1. Even when it seems silly, our parents have our best interests at heart.
  2. When taken out of context, it’s easy for something fun and innocent to seem frightening.
  3. If you want your message to be well-received, consider the audience.
  4. You can find absolutely anything on YouTube.

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Or “give my opinion”.   Whichever thing I have the right to do, I guess.

Spoileypoos after Jump Street…. (more…)

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Knowing

About 82% of Everyone in Blogland is upset about Richard Schickel’s cranky dismissal of bloggers’ critiques. Lileks did a fairly good job of fisking the fellow, so I won’t bother.

I would, however, like to point out that I think pieces like Schickel’s are fantastic. They’re the writerly equivalent of one of those scenes in a civil rights movie where the politely restrained white person breaks (around act three or so) and unleashes a diatribe of racist invective–leaving no doubt in the viewers’ minds that the Kindly White Character’s niceness was a facade and that the heart of bigotry is pumping undiluted poison through the system.

Folks like me talk alot about the Great Snob Divide in our culture. Some of that may be sour grapes on our part. We didn’t get into Harvard and we didn’t get into UCLA film school, so we have to whine about how great those schools aren’t. Really, though, I think one of the scariest things about the world of Blogs is how it gives lie to the Myth of Betters. It’s got to be intimidating to the Schickels of this world that there are puppies without pedigree who are just as cute.

But the real dilemma here is the value of knowing. What is knowing in post-modern culture? The gist of Schickel’s piece* is that some people are better-suited to be critics because their opinion is formed through education, experience and erudition. Those opinions are then of more value and should carry greater weight. What an insecure position to hold! And how bullying!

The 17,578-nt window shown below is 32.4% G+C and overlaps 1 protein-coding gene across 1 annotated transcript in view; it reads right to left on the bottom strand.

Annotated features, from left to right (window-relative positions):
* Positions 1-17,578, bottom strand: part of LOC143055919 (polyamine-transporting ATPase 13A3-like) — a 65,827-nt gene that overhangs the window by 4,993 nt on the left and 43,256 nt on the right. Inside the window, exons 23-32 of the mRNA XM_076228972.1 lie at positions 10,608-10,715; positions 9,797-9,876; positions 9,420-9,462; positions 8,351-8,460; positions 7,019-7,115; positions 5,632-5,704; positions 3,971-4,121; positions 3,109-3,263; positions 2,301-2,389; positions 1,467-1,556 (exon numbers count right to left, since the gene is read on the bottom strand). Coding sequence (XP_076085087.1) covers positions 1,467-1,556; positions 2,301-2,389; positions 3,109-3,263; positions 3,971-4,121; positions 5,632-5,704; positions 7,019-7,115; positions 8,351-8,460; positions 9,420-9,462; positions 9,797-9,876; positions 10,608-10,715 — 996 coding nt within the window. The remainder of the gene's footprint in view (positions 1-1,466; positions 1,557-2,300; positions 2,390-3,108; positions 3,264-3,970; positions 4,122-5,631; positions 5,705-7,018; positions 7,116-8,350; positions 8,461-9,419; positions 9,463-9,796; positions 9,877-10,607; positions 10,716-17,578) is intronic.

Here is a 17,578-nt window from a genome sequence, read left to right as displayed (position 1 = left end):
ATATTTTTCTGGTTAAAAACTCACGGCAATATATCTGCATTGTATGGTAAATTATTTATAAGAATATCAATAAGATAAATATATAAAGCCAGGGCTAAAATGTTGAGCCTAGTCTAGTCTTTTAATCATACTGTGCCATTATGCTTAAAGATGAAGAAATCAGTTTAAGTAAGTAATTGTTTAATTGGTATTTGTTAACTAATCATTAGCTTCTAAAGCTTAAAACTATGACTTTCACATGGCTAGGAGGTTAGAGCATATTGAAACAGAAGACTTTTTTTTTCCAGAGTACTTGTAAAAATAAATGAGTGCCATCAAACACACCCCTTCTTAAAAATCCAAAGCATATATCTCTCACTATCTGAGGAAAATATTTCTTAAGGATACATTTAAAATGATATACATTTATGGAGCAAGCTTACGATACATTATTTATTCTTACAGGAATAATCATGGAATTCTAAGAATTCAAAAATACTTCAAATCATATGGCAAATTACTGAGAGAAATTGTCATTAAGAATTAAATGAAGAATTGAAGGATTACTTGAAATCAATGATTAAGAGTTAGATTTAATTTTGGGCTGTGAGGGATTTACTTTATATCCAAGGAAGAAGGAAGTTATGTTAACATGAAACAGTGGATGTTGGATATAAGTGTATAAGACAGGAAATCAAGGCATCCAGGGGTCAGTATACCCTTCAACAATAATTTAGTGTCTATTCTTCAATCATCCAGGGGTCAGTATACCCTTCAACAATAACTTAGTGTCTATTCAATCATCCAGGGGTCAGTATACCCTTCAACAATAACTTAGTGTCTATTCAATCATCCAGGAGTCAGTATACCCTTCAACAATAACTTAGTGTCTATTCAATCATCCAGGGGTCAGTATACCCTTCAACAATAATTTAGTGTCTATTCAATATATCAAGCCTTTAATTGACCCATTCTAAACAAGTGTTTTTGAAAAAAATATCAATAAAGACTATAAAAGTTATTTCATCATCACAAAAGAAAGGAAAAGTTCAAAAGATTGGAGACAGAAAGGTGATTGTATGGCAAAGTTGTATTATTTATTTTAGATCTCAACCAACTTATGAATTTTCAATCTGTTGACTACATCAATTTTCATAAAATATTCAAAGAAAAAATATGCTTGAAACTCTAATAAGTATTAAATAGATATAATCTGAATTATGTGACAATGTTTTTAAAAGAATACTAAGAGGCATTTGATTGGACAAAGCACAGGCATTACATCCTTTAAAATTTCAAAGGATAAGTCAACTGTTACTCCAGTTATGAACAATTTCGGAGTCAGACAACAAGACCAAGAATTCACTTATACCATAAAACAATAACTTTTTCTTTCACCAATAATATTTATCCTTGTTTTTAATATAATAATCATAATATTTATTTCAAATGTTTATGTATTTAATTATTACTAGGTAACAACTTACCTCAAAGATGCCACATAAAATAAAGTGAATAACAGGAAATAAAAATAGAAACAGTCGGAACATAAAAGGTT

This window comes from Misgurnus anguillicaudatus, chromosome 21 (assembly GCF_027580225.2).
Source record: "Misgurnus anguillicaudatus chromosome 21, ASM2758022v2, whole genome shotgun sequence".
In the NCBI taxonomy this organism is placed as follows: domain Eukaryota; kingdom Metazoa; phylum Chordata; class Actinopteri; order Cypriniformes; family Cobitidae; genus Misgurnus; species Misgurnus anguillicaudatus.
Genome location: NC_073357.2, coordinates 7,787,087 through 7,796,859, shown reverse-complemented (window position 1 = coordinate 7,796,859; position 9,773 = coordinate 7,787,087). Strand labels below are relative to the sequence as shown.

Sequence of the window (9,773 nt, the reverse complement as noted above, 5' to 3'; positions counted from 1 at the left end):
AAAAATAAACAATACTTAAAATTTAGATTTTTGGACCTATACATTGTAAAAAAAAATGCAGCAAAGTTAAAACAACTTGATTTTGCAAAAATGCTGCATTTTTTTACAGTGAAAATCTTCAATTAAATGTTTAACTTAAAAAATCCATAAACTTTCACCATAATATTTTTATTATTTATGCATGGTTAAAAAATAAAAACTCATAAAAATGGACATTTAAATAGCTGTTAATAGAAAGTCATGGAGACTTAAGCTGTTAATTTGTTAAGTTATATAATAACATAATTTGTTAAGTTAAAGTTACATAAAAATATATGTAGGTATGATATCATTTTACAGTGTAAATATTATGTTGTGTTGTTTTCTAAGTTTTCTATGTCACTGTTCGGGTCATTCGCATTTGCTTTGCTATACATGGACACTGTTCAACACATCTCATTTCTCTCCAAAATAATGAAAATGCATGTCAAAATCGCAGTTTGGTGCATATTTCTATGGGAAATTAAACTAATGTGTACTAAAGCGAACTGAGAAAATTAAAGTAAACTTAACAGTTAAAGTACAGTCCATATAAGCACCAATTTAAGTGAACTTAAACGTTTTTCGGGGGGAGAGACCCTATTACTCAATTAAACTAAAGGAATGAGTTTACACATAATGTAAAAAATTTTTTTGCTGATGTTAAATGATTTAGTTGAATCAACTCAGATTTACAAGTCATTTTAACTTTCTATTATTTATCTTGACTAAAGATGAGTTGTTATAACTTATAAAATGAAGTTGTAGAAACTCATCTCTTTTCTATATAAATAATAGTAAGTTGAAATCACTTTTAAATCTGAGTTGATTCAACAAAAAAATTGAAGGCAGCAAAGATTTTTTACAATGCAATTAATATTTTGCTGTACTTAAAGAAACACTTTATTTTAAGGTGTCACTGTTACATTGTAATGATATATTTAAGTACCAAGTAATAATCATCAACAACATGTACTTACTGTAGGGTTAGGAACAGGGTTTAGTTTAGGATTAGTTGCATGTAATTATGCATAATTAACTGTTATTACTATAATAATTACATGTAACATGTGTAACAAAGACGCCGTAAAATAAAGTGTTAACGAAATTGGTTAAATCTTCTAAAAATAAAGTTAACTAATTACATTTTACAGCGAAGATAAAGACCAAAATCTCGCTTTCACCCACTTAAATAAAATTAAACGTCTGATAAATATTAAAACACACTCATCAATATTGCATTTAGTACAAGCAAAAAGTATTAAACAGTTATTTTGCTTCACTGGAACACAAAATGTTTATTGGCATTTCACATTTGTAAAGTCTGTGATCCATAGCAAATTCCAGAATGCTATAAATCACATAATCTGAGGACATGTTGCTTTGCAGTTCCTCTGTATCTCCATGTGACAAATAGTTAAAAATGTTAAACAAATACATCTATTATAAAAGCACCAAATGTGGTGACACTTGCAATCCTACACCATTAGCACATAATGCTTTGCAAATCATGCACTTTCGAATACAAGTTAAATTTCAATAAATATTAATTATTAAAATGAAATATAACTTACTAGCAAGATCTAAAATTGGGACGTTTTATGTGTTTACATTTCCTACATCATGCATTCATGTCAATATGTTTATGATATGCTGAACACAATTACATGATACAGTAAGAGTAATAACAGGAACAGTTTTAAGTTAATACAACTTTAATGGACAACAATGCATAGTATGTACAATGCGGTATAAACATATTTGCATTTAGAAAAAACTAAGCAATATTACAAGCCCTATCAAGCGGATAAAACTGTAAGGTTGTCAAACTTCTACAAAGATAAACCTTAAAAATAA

Opinion is one person’s evaluation of an experience. It is not fact. The danger of our over-educated, self-satisfied culture is that too many people mistake their opinion for the ultimate in truth. They attempt to validate this by offering their opinions’ curricula vitae as though that makes fact. “I didn’t like this movie. I’ve studied movies for years at the Greatest Movie School Ever and have read 800 books about movies, many of which I will quote to ensure you that I do, indeed, know things about movies. That means this is a bad movie.” Of course, all the people who bought tickets to the last Pirates Of the Caribbean film disagreed with those critics. They thought it was a good movie. So is the movie good or bad? Who knows. It’s a matter of opinion.

To be sure, there are still facts. The sun is hot. Water boils at 212 degrees celsius fahrenheit. But so much of our dialogue is comprised of opinion–both filtered and unfiltered by education–and it’s a shame that some of us don’t realise that we’ve skated for years on offering our wordy opinions for money. Don’t look now, Schickel, but for every one of you being paid to snoot all over the paper there are about twenty-five thousand of us who realise that opinions are exactly like a…holes. Everybody has one and most people don’t get paid to show theirs in public.